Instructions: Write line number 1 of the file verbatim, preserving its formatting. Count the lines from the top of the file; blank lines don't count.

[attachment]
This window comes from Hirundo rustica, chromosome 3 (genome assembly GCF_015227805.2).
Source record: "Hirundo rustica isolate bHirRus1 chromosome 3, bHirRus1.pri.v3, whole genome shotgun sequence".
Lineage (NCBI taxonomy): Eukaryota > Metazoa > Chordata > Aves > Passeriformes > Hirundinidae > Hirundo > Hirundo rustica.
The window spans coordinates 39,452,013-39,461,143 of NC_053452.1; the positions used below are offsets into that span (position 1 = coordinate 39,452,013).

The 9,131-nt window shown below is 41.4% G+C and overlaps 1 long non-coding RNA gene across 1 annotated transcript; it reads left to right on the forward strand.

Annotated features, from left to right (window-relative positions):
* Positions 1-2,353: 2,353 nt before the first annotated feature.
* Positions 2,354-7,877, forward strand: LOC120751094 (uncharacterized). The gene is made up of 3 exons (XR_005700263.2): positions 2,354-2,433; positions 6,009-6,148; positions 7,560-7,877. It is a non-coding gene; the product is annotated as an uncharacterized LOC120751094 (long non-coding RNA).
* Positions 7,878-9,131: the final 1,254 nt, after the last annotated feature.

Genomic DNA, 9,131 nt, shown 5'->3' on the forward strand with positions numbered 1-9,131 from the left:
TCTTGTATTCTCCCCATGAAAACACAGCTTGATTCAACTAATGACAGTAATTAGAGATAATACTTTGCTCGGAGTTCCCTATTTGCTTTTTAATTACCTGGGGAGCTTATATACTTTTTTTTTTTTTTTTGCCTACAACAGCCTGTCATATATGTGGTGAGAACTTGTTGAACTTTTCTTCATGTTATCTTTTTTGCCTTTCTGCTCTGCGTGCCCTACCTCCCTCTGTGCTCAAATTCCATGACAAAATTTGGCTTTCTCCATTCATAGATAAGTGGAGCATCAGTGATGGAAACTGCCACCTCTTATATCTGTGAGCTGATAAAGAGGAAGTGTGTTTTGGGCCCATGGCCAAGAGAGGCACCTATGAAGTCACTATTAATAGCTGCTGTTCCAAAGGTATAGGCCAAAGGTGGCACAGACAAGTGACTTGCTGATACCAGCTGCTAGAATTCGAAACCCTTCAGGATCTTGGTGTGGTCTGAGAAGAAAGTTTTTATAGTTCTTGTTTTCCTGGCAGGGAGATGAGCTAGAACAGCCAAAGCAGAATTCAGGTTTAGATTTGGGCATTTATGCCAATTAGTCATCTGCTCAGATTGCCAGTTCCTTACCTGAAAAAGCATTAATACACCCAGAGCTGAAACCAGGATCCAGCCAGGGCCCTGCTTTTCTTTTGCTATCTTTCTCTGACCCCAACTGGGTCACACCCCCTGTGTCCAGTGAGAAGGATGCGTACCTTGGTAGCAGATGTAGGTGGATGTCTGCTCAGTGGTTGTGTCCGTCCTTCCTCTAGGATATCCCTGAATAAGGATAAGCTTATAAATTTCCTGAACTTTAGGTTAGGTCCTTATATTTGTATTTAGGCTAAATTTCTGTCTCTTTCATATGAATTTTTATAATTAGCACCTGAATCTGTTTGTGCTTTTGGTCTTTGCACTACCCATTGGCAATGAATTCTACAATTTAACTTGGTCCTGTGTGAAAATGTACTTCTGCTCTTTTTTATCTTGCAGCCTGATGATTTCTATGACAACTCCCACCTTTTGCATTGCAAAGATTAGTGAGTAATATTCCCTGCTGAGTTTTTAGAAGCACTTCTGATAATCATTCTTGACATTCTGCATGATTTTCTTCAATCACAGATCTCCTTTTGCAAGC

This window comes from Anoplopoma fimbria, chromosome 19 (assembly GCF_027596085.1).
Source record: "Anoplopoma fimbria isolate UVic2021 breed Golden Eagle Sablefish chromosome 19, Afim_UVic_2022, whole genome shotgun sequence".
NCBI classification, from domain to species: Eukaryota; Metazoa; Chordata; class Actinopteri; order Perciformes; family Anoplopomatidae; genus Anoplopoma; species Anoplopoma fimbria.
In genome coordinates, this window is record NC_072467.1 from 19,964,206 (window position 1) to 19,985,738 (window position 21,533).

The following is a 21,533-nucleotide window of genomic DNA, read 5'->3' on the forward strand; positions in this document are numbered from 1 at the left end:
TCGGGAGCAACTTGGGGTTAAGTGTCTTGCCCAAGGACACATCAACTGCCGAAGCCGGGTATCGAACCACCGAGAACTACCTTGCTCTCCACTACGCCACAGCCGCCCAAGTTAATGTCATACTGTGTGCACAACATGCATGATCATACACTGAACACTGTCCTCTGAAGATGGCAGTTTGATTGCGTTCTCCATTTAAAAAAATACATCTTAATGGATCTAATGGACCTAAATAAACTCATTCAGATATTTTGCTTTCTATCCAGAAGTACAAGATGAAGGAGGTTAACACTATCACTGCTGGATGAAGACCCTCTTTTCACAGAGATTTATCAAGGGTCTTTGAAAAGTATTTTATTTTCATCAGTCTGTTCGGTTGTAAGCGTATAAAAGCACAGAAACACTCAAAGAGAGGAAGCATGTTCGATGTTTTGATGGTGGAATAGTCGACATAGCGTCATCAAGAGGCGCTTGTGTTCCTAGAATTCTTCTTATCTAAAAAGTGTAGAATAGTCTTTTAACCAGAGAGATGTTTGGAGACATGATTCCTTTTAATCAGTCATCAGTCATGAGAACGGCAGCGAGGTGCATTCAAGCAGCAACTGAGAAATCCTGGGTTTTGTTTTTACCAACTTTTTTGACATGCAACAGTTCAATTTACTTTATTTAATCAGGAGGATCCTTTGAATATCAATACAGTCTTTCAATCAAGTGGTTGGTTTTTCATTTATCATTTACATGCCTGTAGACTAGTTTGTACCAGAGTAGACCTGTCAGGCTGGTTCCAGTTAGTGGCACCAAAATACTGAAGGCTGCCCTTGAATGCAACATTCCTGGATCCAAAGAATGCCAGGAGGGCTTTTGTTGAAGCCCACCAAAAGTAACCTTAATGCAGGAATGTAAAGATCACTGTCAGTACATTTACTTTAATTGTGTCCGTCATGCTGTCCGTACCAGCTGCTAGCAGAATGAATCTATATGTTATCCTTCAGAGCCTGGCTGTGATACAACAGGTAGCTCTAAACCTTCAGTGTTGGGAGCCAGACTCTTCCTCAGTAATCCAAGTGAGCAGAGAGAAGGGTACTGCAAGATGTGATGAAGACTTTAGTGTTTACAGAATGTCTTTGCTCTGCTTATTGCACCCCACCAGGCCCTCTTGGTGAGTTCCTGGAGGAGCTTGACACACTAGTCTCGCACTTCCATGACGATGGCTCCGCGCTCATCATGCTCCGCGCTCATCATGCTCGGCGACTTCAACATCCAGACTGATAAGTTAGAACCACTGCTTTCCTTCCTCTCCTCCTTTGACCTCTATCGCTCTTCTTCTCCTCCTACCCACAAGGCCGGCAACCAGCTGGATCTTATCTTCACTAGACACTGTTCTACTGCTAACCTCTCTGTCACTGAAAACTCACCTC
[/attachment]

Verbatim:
This window comes from Hirundo rustica, chromosome 3 (genome assembly GCF_015227805.2).